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January 16, 2013
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8 Cloud Tools For Road Warriors
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United Airlines has installed Panasonic Avionics Corporation's Ku-band satellite technology on some of its wide-body aircraft in order to provide Wi-Fi Internet service to passengers. Internet service will first be offered on long-haul flights, followed later this year on shorter flights.
The first planes to get the satellite Internet service are Boeing 747s, which are used to cross the Atlantic and Pacific oceans, and two Airbus 319s, which are used for some cross-country domestic routes. United said it should have the satellite-based Wi-Fi service available on about 300 planes by the end of the year. This includes its Boeing 737, 757, 767, 777, and 787 aircraft. (The Boeing 787 Dreamliner is not expected to enter service for United until the third quarter.)
United will offer the Wi-Fi service to passengers at a range of price points. Interestingly, the airline will offer two different speeds, though it hasn't specified exactly what those speeds will be. The slower service will cost between $3.99 and $14.99 and faster service will cost between $5.99 and $19.99 per flight, depending on the duration. United pointed out that both ranges are initial prices and noted that they may evolve over time.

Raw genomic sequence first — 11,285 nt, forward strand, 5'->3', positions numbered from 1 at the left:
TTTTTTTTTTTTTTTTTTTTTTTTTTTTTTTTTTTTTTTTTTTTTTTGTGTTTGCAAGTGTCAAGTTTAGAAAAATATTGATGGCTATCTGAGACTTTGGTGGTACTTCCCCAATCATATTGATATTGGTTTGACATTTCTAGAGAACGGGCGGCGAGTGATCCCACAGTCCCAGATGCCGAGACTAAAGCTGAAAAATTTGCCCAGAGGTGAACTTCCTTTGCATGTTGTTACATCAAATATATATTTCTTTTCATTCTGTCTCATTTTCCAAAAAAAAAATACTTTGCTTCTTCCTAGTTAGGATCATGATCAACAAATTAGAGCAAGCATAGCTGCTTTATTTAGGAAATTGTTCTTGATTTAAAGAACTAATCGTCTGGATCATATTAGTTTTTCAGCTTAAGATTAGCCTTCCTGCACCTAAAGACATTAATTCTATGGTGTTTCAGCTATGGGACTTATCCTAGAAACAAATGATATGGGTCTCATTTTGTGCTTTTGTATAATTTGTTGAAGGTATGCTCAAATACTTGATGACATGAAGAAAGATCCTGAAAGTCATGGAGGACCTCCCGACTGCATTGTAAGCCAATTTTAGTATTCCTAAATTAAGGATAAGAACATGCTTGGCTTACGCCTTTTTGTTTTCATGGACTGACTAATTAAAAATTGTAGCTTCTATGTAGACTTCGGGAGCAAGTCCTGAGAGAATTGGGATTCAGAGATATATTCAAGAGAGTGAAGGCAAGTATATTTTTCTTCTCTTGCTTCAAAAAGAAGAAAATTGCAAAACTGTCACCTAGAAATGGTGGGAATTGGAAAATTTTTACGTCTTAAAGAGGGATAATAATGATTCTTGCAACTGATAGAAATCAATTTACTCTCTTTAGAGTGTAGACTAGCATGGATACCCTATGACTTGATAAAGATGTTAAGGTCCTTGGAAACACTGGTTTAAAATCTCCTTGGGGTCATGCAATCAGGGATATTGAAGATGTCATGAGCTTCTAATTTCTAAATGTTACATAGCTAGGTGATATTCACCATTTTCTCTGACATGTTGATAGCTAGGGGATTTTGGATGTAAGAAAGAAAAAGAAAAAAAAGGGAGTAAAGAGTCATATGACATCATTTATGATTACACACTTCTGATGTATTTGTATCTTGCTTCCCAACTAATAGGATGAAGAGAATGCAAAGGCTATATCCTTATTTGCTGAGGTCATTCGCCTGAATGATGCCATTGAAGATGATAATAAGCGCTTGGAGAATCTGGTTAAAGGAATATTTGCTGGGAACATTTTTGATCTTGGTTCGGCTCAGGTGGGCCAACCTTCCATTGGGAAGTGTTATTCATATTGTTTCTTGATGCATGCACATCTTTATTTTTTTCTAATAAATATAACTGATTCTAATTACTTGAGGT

[ Residents of Manhattan's Chelsea district enjoy free Wi-Fi, thanks to Google. Read more at Google Brings Free Wi-Fi To New York. ]
The Ku-band satellite-based service offers faster data speeds than some competing air-to-ground services, such as GoGo. Before it merged with Continental, United offered GoGo on some of its long-haul, cross-country flights. Continental, however, never offered Wi-Fi Internet service to passengers.
GoGo, which is run by Aircell, uses land-based towers to communicate with aircraft as they fly overhead. The service is used by a wide range of air carriers, including American Airlines and Delta Airlines.
"Satellite-based Wi-Fi service enables us to better serve our customers and offer them more of what they want in a global airline," said Jim Compton, vice chairman and chief revenue officer at United. "With this new service, we continue to build the airline that customers want to fly."
The service will allow passengers to use their smartphones, tablets, netbooks and laptops while in the air. They'll be able to browse the Internet, upload and download files, and use instant messenger systems. Tools such as VoIP calling will likely not be supported.
United has yet to specify exactly when the service will become available.
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